Shares in the SCO Group surged nearly 30 percent on Thursday as the company continued to defend what it sees as the unauthorized and illegal use by customers, Linux users, vendors and the open source community of its Unix code.
SCOs shares leapt $1.92, or 29 percent, to $8.52 on Thursday as more than 1.12-million shares traded on the Nasdaq Exchange. A SCO spokesman could not be reached for comment on Thursday and had not returned eWeeks calls by the time this article was published.
A number of parties this week received a non disclosure agreement, or NDA, that SCO is insisting people sign before they are given access to examples of certain code which SCO feels clearly supports its view that parts of its Unix code have been given away to, and incorporated in, the current 2.4 Linux kernel and subsequent Linux distributions.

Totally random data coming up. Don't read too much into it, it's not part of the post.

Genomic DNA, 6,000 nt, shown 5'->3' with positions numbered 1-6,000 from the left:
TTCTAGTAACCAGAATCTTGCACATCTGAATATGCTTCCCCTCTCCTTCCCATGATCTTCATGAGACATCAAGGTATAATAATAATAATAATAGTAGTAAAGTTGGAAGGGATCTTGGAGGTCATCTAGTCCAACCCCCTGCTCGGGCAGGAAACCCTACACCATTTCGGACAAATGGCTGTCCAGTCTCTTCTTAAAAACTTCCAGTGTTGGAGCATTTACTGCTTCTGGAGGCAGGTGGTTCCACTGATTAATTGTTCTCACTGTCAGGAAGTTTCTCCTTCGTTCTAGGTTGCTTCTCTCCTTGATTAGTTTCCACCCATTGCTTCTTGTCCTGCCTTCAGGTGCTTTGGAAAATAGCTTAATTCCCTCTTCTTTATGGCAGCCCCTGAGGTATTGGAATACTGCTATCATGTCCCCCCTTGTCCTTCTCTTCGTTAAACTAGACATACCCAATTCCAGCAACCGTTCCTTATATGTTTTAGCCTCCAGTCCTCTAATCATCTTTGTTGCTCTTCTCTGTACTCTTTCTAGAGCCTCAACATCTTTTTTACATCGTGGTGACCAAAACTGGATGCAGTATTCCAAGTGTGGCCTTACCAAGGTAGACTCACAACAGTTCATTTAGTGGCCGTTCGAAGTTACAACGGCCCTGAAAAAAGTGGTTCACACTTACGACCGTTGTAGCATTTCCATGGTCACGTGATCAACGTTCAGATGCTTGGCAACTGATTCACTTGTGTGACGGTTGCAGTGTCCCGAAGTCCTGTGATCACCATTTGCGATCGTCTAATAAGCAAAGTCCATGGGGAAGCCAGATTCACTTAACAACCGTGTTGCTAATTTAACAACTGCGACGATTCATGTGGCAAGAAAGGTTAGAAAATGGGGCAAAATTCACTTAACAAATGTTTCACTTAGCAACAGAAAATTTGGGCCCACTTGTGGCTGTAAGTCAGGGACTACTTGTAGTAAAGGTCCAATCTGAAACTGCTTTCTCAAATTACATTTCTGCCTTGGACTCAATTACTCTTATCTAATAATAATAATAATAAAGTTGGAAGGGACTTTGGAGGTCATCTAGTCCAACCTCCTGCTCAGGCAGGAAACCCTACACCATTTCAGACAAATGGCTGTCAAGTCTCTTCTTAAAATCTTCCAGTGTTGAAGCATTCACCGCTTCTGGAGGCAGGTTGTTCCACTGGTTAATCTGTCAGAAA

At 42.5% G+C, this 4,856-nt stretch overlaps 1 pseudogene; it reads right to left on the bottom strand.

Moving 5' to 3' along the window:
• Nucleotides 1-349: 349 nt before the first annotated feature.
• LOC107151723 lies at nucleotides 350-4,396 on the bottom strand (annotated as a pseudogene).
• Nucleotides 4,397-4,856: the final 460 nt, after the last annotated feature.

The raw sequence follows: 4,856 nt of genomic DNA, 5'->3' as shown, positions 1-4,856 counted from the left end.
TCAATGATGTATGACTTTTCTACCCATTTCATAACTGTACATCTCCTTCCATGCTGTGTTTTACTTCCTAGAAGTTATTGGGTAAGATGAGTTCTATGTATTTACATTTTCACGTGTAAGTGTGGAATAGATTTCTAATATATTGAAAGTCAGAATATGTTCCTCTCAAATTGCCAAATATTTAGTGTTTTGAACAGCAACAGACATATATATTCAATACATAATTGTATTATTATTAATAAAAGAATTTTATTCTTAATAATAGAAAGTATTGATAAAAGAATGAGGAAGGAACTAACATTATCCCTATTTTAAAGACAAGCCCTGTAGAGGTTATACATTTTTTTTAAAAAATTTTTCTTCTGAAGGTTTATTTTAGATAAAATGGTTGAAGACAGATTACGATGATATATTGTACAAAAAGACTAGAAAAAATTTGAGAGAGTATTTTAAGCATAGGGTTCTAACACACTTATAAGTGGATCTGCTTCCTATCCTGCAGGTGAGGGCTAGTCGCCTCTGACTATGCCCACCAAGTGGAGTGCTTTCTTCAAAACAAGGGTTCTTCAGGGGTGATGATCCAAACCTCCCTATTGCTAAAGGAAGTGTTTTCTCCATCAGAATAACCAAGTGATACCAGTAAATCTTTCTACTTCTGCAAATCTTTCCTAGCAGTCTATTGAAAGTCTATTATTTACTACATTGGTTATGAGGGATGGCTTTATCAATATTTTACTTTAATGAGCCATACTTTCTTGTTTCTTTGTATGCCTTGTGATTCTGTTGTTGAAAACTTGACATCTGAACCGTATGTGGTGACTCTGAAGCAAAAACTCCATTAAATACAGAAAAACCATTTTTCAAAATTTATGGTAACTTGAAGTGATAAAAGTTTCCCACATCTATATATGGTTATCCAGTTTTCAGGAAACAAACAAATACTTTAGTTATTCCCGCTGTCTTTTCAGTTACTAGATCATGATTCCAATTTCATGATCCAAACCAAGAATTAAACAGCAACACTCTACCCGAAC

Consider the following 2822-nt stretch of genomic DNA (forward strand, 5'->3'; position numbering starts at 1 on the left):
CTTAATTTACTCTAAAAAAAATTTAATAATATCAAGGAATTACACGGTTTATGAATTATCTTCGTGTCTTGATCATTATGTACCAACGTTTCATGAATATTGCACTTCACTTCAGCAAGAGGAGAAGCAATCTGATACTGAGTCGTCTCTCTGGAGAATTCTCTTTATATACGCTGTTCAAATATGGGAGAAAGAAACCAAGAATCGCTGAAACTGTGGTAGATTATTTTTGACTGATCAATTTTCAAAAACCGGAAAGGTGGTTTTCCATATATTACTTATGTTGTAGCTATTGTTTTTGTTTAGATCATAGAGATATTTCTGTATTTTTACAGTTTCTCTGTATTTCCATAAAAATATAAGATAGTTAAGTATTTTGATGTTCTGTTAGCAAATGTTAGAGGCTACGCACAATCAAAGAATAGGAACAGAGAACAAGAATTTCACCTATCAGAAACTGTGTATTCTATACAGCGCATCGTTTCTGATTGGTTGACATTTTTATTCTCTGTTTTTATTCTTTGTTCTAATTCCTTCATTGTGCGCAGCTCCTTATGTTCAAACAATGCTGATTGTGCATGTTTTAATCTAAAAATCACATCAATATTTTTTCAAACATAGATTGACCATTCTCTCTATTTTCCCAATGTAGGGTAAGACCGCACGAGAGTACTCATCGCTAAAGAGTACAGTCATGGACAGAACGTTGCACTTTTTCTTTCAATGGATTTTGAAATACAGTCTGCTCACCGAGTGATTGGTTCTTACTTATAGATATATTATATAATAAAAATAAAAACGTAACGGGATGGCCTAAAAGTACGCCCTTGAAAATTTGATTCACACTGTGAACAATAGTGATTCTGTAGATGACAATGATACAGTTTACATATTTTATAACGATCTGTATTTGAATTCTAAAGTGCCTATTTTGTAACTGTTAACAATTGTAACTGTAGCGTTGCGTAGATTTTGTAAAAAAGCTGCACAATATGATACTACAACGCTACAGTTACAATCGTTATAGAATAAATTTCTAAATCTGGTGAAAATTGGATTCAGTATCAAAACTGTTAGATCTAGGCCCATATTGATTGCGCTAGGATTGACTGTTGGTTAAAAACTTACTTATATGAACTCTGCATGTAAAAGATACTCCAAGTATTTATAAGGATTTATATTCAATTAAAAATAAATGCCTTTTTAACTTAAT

SCO has been strongly criticized for sending letters to 1,500 CEOs from the worlds leading companies warning them that Linux is an unauthorized derivative of Unix and that they could be legally liable without citing or providing any evidence of its claims.
As first reported by eWeek, SCO senior vice president Chris Sontag said in mid-May that SCO would be willing to show interested parties the code violations as long as they agreed to an NDA.
He also said that the amount of code shown would be restricted given the pending litigation with IBM.